Clinton Is Right: Bash Japan!

February 23, 1994|By RICHARD REEVES

NEW YORK — New York. -- This is my choice for the headline of the year:

''Trade Gap With Japan Termed No Problem'' -- the New York Times, Feb. 15, 1994.

Silly me. Here I've been worrying for the past 10 years and more, and it turns out there was no problem. The Times found economists who said this is complicated and in the larger scheme, etc., etc.

Silly Bill Clinton. The president got all upset because once again Japan refused to keep commitments it had made on opening its domestic markets to American companies and products, this time a 1989 agreement involving Motorola Inc. and its cellular telephones. No problem, Mr. President, just one company, etc., etc.

It was not just the New York Times. As soon as the president announced he might actually do something to level the free-trade playing field with Japan, television and radio were flooded with the usual suspects, some of them paid by Japanese interests, saying that Americans just had to work harder and longer for less money and try to understand that checking up on promises and numbers was hurting Japanese feelings. Understand their culture, a trade war could cost hundreds of thousands of jobs, etc., etc.

On the other side of the country, the Los Angeles Times' editorial the next day was ''The War That Has No Winners.''

The argument was this: ''A trade war is a mutually destructive game of economic chicken. Consumers are always the biggest losers . . . Washington must move prudently in this confrontation.''

True enough. Economics 101. But that argument, beloved by professors, business leaders, editorial writers and lobbyists, is rotten to the core. And this is the core: Do we want to be a nation of ''consumers,'' or do we want to be a nation of working people with decent jobs and a decent chance to send our children to college and a productive life of their own? We have already lost millions of jobs in exaggerated pursuit of free-trade theory -- little things such as Japan banning skis made in the U.S.A. because Japanese snow is ''different.''

In unbelievably patronizing phrasing, the New York Times said: ''Sophisticated economists working for President Clinton quietly insist that they are engaged in a form of diplomatic sleight of hand, blustering about unfair Japanese trade practices.'' The subtext, of course, is that the president himself is a blustering fool of a politician.

After some thought, I realize that I would prefer to be ruled and frustrated by foolish politicians than sophisticated economists.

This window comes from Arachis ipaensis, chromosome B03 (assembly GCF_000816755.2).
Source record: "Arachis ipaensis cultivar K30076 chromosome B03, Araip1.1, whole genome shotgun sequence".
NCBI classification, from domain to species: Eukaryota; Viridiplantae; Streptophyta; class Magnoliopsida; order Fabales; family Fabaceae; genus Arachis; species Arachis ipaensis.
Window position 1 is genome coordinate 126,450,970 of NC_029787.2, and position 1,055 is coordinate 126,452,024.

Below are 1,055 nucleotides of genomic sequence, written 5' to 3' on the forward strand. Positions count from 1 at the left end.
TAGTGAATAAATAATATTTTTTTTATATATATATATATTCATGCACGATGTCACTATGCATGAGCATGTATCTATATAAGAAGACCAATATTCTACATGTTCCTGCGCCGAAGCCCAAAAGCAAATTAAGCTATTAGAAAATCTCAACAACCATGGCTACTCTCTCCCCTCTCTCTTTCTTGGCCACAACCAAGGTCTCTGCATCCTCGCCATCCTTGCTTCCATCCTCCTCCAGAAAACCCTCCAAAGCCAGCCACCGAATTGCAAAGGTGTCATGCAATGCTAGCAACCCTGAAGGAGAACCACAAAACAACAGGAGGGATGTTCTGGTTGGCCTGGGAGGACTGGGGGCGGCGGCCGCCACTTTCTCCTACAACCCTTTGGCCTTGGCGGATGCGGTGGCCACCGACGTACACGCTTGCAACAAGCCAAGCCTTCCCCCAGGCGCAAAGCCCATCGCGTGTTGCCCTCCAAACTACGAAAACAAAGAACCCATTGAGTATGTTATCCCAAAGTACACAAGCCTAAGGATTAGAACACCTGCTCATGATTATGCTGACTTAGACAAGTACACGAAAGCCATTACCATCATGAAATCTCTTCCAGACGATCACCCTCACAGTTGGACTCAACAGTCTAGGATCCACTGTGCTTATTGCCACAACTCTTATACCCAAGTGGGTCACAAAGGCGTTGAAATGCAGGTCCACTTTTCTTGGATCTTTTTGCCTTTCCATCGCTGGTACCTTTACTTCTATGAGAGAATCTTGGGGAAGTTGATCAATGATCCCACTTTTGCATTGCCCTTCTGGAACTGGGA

At least most politicians understand that the point of this exercise in free trade is not good numbers but good jobs -- and, in extremis, preserving the American middle class and perhaps even the United States itself. Foolish politicians know a few other things, too: You can't eat statistics or proven theories, and that people whose minds and hands are judged useless to the greater good will turn on the system. A crisis like that, a crushed middle class, will not be economic, it will be political.

I agree with the Los Angeles Times that the United States has not been engaged in a trade war. But Japan has. We drained too much energy and treasure fighting the Cold War. We wanted to run the world. The Japanese just wanted to own it.

That is not going to happen. The Japanese economy and its relative world position have probably peaked and will be diminished now by the rise of newer developing economies, particularly China's, with opportunities to exploit cheap labor in a free-trade world market -- as the Japanese themselves did over the past couple of decades.

But we could be in steeper decline. On Feb. 17, the economists told us that the 1993 U.S. trade deficit with Japan was $59.3 billion, which amounted to 23 percent more than in 1992. ''Sophisticated economists,'' like Laura D'Andrea Tyson, chairman of the White House's Council of Economic Advisers, immediately stepped up to say that the reason for this was that the U.S. economy was improving and we had more money to spend for imports.

Some of us did. ''More money for imports'' is a euphemism for fewer decent jobs (and work-related benefits) for Americans.

Richard Reeves is a syndicated columnist.

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